By allowing ads to appear on this site, you support the local businesses who, in turn, support great journalism.
Grand jury called countys best kept secret
Grand-Jury-DSC 1725-LT
Ripon Chamber of Commerce President John Mangelos questions fellow committee member Dave Phippen on the organization of the San Joaquin County Civil Grand Jury. Others from left are Andrew Lee and Rob Warner, both of the Bethany Home Society, and Stephanie Hobbs, president of the Ripon Athletic Foundation. - photo by GLENN KAHL

It’s been described as “one of our county’s best kept secrets.”

The duties and responsibilities of that “best kept secret” — the San Joaquin Civil Grand Jury —were outlined to the Ripon Chamber of Commerce Governmental Relations Committee members last week in a noontime session at Bethany Town Square Apartments on Main Street in Ripon.

Jurors are impaneled for the course of a year from July through June. 

Grand jury secretary Kenneth Buck told the group that agreeing to membership in the 19-member panel brought with it a fulltime job, saying a few have been able to fill its requirements even when owning their own businesses or even managing a business. Due to the intensity of service, most members are retired, he said.

He added that research committees of two jurors each are allowed to interview sources and do research independently at home on their computers, later reporting back to the full panel. 

The Ripon committee was told that the jury acts as a “watchdog” in responding to community concerns and issues through the panel made up of 19 citizens. A final report is handed over to a judge to guarantee efficiency in governmental responsibility throughout the county.

The grand jury dates back to 12th century England and involves a civil grand jury, criminal grand jury and petit jury. It serves as a sentinel of interested citizens charged and sworn to investigate matters of civil concern.

The jurors are recruited by application, nomination and summons bringing experience from all walks of life from private and public service individuals. Any U.S. citizen, 18 years or older may apply to be on the grand jury but must have lived in San Joaquin County for a minimum of the past year and be of sound judgment and good character.

Anyone currently serving in an elected position may not serve or one who is serving on any jury anywhere in California. Jurors must also have a working knowledge of the English language sufficient to communicate effectively both orally and in writing.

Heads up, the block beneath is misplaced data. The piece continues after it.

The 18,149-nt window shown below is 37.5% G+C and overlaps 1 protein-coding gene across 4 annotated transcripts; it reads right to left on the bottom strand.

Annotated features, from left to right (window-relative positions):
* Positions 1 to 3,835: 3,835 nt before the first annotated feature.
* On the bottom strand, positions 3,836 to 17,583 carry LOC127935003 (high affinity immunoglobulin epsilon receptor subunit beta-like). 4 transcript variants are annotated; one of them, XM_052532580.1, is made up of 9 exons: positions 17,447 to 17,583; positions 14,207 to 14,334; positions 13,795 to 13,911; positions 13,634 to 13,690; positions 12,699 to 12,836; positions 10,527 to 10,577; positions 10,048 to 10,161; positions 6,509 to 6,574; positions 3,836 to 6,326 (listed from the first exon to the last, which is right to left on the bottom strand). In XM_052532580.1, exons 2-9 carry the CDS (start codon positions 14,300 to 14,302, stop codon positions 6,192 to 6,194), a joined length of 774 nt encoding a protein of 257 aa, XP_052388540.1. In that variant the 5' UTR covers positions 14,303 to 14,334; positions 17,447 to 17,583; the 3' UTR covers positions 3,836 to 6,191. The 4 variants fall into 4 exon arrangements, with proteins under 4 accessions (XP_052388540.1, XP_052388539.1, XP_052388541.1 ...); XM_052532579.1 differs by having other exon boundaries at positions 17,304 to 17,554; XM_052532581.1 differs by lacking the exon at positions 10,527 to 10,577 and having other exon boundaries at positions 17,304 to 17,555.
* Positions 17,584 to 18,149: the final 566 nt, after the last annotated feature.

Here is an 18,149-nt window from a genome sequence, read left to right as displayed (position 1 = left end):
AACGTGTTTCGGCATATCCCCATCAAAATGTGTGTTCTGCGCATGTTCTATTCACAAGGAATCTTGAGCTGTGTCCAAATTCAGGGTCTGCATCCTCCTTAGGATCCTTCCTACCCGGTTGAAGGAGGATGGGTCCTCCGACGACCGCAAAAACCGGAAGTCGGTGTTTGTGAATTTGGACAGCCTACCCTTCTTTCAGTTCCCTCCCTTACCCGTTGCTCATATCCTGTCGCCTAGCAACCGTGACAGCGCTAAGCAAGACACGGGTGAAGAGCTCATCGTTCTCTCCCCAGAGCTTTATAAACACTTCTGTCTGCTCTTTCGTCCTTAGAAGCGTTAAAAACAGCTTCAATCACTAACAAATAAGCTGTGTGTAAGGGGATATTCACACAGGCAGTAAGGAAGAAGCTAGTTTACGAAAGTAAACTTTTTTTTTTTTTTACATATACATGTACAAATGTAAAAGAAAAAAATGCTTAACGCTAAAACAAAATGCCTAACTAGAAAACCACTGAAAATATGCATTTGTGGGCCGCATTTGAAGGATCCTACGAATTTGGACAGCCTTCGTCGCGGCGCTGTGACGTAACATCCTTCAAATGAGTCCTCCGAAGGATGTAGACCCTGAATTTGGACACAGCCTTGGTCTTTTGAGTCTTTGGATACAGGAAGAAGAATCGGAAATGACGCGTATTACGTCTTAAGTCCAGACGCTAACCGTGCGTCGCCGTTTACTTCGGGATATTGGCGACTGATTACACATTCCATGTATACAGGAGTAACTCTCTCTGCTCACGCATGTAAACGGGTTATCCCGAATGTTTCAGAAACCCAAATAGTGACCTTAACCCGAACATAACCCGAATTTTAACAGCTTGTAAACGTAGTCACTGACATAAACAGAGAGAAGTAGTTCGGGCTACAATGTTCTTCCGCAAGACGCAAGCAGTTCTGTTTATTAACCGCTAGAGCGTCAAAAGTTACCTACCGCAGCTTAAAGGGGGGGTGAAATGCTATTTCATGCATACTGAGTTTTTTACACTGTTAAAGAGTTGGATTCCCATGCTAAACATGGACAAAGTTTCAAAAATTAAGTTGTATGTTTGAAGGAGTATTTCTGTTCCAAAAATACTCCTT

Potential jurors must consider their obligations for the coming year and determine they will have no scheduling conflicts with their potential jury service. Pay for their service amounts to $15 a day plus any mileage they accrue. They meet each Wednesday and the foreperson is determined by a Superior Court judge. 

Some standing committees include complaints, continuity, law and justice and public safety. Between the weekly meetings is another list of activities: committee work, computer work, research work and balance commitments. 

The Jury serves as a guardian over the various functions of local governments by asking questions, conducting investigations, making recommendations and following up on prior efforts. Its aim is to promote efficiency, effectiveness and transparency of local governments throughout the county.

Presentations the jury makes throughout the year include the Council of Governments, Sheriff’s Department, Stockton Police Department, Office of Education, Health Department and the Regional Transit District (RTD).

Tours are conducted by the panel at such places as the Port of Stockton, Stockton Airport, Office of Emergency Services, San Joaquin County Jails, County Hospital as well as ride-a-longs with police, sheriff and fire departments. 

The secretary to the court serves as the panel’s daily resource for all grand jury matters. And, prior to and during jury service, jurors receive training and guidance from court advisors. Report writing follows a prescribed format mandated by law and approved by a judge. Jurors take a lifetime oath of secrecy before serving on the Grand Jury.

It is authorized to investigate operations, accounts, records, efficiencies, effectiveness, the use and expenditures of tax monies and materials of offices, departments and the functions of the county, cities or joint powers, housing authorities, special purpose assessing or taxing districts including LAFCO, school districts and fire districts. 

The Grand Jury is limited in its investigations to any state or federal entity except for prisons with the boundaries of the county.

The November speaker for the chamber’s Governmental Services Committee will be Harry Mavrogenes director of the Stockton Airport.